I took this picture of the Uptown marquee one evening in early June. As I stood outside the theater a young couple burst through the doors to ask what I was doing. They were very excited and I soon learned why: the film they had produced and directed was about to have its first screening. For me, their enthusiasm captured the essence of SIFF. We tend to associate film festivals with glamorous movie stars on red carpets. SIFF, however, is all about the joy of making and seeing movies, with a huge and highly diverse audience and a prodigious number of films from around the world. The two young filmmakers epitomized that joy.
Our family looks forward to the festival each year, and many texts are exchanged about who will be seeing what and with whom. This year my favorite was the quirky, endearing and well-witten Canadian film Henri Henri. It is about the life and loves of a boy whose only skill is changing light bulbs. He puts that skill to good use while building a life outside the convent where he was raised.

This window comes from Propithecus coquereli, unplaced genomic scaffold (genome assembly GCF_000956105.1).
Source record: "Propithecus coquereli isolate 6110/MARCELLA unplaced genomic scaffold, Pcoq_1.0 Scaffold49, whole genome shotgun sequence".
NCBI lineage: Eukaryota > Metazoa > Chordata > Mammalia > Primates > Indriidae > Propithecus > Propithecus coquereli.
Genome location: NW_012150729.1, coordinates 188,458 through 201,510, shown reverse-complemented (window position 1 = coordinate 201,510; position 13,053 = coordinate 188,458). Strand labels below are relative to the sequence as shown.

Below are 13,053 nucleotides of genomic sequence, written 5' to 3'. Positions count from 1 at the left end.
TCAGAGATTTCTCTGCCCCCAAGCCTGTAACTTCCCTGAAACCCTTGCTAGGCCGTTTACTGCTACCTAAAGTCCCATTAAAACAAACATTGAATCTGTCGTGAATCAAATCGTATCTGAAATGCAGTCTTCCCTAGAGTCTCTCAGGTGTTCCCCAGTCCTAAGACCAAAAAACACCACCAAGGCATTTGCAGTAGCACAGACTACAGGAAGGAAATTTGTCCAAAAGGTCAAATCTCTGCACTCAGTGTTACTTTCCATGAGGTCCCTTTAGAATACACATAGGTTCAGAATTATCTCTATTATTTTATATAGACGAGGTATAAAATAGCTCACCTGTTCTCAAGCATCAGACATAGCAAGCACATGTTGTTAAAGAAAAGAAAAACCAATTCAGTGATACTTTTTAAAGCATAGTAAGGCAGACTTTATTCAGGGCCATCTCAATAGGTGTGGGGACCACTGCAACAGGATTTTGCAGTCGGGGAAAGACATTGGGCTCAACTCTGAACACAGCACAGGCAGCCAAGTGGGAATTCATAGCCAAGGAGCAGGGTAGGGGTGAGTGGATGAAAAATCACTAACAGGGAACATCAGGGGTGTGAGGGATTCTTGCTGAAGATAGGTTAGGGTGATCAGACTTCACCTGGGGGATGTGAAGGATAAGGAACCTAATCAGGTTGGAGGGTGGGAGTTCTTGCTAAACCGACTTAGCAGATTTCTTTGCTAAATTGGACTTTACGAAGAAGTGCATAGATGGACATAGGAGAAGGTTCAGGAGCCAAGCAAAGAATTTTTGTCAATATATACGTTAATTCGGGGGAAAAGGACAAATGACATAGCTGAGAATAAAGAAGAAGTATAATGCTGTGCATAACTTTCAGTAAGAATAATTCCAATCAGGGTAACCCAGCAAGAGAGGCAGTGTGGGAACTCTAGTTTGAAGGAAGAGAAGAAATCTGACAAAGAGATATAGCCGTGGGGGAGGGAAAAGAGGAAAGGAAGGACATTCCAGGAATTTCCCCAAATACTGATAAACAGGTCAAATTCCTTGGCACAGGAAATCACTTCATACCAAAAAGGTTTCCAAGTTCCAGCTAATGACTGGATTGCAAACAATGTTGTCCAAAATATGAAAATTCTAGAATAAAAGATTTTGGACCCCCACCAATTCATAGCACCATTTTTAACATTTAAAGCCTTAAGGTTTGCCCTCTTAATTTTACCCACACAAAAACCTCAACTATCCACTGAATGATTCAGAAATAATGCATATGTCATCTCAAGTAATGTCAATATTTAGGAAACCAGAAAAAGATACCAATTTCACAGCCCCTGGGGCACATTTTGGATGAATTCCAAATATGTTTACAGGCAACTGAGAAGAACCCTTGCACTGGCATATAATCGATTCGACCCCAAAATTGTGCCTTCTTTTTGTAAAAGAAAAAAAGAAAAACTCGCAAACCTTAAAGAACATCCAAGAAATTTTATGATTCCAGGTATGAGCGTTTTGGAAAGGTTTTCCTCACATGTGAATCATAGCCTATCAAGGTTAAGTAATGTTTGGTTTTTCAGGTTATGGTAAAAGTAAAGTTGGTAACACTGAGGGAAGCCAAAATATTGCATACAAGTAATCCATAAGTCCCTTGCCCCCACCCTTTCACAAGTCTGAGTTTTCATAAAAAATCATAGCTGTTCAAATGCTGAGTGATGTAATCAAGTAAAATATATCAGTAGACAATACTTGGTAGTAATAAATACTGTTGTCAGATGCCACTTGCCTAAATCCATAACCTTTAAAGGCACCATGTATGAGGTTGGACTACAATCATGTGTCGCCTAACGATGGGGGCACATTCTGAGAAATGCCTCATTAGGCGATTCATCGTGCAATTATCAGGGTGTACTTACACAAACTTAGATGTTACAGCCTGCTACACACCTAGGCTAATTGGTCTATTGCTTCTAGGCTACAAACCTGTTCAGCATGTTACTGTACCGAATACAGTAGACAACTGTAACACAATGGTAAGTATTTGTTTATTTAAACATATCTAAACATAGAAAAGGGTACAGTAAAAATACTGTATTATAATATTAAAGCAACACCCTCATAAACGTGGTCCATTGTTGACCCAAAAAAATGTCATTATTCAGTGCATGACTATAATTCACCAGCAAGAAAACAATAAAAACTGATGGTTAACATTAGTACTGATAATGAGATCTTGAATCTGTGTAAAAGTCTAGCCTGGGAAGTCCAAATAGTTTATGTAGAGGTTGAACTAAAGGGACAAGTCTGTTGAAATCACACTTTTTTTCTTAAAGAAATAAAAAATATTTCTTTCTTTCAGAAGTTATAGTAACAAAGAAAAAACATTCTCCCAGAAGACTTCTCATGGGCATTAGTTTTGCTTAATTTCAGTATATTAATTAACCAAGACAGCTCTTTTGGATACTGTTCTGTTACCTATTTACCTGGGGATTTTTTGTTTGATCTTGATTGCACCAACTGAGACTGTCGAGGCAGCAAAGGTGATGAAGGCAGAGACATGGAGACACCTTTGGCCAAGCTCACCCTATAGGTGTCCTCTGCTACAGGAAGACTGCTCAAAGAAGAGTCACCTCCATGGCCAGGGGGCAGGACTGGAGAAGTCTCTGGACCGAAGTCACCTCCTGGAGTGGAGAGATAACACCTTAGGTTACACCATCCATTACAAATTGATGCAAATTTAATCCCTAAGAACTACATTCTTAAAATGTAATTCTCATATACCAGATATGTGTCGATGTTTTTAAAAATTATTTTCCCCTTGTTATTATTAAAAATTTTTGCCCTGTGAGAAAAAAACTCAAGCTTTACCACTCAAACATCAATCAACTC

Founded in 1976, SIFF is a year-round film organization bringing independent film to the Seattle area from all over the world. SIFF produces the annual Seattle Film Festival, SIFF Cinema, and SIFF Education. In addition, SIFF operates the Uptown and Egyptian theaters and the SIFF Film Center on the grounds of Seattle Center.
The 25-day-long Seattle Film Festival is the largest and best attended film festival in the United States. Each year it attracts over 155,000 attendees and more than 450 extraordinary features, short films and documentaries from both major and independent American studios, as well as international works from Europe, Asia, Africa, Latin American - over 80 countries in all.
|SIFF films are popular and you often have to wait in line|
to be seated, but it is all very well managed. Not everyone
is on their smart phone -folks often share what they have seen
and enjoyed at the festival.